Mookie Tolliver: STL’s ‘Almost Famous’


Local singer, songwriter, actor and entertainer, Malcolm “Mookie” Tolliver, 33, uses the hashtag #AlmostFamous” in his social media postings.

Although Tolliver has opened for major entertainers, performed across America, created his own music videos, starred in a movie, and was an actor in a stage play last year, he says further acclaim lies ahead.

“I’m my biggest critic and I know how hard I need to work to be further than I am now,” Tolliver said.

“In five years, I see myself being way more advanced musically; I see myself getting more into the business aspect of music, licensing and getting my music in movies and TV shows and pushing myself more as an actor.”

Tolliver remembers always loving music. In an interview last year on the “Kandi Dish” radio show, he recalled “just goofing” around singing R Kelly’s “I believe I can fly” from the 1996 movie ‘Space Jam.’ He recalled how, at the age of six, friends and strangers complimented his vocal talents.

Born and raised in Madison. Illinois, Tolliver embraced and mimicked the styles of boy bands and singers including B2k, IMx, Dru Hill, and Jodeci. Unlike many other youngsters, Tolliver preferred R&B over hip-hop or rap music.

“When I hear rap, I think of hardcore, thuggish music,” Tolliver explained. “When I think of R&B…that’s singing, that’s love.”

Word spread as Tolliver reached middle school that he was a talented singer.

While in sixth grade, a school superintendent urged him to sing a song in front of his classmates during lunch break. Tolliver obliged, singing a B2k song. He was hooked and became determined to make it in the music and entertainment industry.

After his lunchroom debut, Toliver became quite popular, especially among female students. He said he experienced “love and heartbreak” in his teenage years. He found translating those feelings of euphoria and sadness into poetry quite cathartic.

“I didn’t really know what love was, but I felt like I did,” Tolliver recalled. “But I came to regard music as a window to the heart.”

His music, he said, wasn’t about his feelings or his experiences alone. Inspiration, he said, also came from his peers.

“I’m a relatable person so they would come up to me saying things like, ‘Bro, I’m going through this or that, could you write a song about it?’ So, I did.”

Lessons he learned about music as a teen are evident in the songs he writes today.

“Relatable music is timeless music…people can always go back to it because it reminds them of something they can connect with,” Tolliver said.

The host of the radio show, Kandi Marrs, asked Tolliver about the “vulnerability” she heard in his music. He answered that it was “innate” and stemmed from his mother’s death when he was just nine years old.

“Growing up, going through middle and high school with all those emotions; it just caused me to be vulnerable because I didn’t have that mother love,” Toliver explained.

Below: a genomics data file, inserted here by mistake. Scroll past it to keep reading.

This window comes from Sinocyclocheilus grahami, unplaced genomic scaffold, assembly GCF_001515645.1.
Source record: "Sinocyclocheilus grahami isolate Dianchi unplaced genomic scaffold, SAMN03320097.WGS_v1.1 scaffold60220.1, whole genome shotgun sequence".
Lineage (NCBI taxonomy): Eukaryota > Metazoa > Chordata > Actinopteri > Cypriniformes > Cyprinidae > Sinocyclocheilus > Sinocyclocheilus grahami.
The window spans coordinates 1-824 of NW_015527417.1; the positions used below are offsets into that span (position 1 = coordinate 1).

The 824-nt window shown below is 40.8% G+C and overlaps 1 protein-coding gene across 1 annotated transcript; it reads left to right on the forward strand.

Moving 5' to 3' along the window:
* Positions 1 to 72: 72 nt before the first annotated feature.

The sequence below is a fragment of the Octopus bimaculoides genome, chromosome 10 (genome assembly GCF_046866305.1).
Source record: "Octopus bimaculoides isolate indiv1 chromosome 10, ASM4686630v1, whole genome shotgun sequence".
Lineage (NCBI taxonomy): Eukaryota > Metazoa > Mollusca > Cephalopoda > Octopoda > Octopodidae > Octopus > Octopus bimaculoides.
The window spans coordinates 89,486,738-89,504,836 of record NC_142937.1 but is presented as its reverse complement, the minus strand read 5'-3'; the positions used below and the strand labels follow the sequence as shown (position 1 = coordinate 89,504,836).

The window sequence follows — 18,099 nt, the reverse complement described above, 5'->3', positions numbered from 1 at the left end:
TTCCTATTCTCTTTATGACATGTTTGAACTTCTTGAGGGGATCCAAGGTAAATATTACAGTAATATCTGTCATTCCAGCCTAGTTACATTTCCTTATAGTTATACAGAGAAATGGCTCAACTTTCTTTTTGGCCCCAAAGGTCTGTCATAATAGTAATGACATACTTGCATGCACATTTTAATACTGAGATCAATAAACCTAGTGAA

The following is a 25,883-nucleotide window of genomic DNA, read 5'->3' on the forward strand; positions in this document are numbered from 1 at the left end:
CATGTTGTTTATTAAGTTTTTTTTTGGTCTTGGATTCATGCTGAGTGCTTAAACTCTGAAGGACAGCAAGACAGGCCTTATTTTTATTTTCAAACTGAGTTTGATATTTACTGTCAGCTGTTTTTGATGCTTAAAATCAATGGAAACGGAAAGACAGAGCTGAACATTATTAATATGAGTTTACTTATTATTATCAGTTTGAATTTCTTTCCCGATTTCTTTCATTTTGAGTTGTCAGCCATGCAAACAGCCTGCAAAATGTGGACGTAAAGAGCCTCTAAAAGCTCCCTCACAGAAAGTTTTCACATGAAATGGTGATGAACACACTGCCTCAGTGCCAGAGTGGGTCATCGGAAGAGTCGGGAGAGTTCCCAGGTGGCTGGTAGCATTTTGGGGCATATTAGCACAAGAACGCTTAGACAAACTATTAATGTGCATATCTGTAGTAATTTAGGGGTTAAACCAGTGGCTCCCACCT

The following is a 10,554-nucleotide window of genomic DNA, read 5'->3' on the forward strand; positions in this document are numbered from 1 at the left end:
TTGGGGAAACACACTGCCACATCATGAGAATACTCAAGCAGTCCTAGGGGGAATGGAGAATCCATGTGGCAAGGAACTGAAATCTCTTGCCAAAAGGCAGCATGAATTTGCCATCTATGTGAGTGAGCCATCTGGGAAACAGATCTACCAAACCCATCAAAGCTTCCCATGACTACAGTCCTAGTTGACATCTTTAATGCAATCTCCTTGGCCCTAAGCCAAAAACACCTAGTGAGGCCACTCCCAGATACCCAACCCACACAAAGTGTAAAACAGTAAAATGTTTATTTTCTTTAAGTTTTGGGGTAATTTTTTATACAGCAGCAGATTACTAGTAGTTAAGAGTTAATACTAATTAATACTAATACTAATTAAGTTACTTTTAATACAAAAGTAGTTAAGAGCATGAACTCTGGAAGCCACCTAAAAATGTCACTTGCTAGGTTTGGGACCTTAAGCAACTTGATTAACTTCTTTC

He did have “love” in his life, however. His sister-11 years his senior-raised Tolliver. Also, he had his mother’s identical twin who, he said, kept his mother’s face in his mind.

Tolliver equates his success to steady grinding, hustling, researching opportunities, acting on them and word-of-mouth praise of his talents.

He remembered singing a Dru Hill song at an afterparty downtown when members of the group walked into the venue. Impressed, they invited him to sing with them.

“I was like, ‘who me?’” Tolliver recalled, adding that he sang two songs with the group when lead singer, Sisqo, handed him the mic demanding he sing his song “Incomplete.”

Because of word-of-mouth, Tolliver has opened for musical heavy weights like Keri Hilson, August Alsina, Trina, J. Holiday, Keisha, Day 26 and more. He’s also recorded with nationally known talents like Dondria and singer, songwriter Sammie.

“When artists come to town looking for an opening act, I get mentioned, my name seems to come up,” Tolliver humbly explained.

Acting, Tolliver added, came via his music videos. In the video for a remix of Ella Mai’s song “Boo’d Up,” he shows his acting chops. He believes it was his music video work that persuaded St. Louis filmmaker, Barron Smith, to cast him in his short film, “A Reckless Victim.” Tolliver said he depicted a “dirty cop” in the movie. Last year, he played an ex-con in “Enigma,” a stage play by local playwright, Phoenix Bell.

Last month, he was featured on a FOX 2 News segment with field reporter, Blair Ledet. An admirer reached out to the station to help promote Tolliver’s new “Open Mic Night with Live Band” show at the House of Soul downtown. As host, he said the show was designed to encourage and support new singers.

With all his creative endeavors, Tolliver also holds down a full-time job. He works at Worldwide Technology as a shipping supervisor overseeing more than 30 employees. The fact that he works for a multi-billion-dollar company co-founded by David Steward, isn’t lost on him.

“Dave Steward inspires me. To have someone who came from the ground up and is so successful is eye-opening and inspiring,” Tolliver confessed, adding: “It says to me, ‘somebody else has to leave a mark like he did.”

Tolliver says he’s using all the “gifts God has given” him to advance his creative ambitions. Whether he’s famous or almost famous, Tolliver’s career trajectory is definitely hitting the mark.

Mookie Tolliver interview with Kandi Marrs can be found here.

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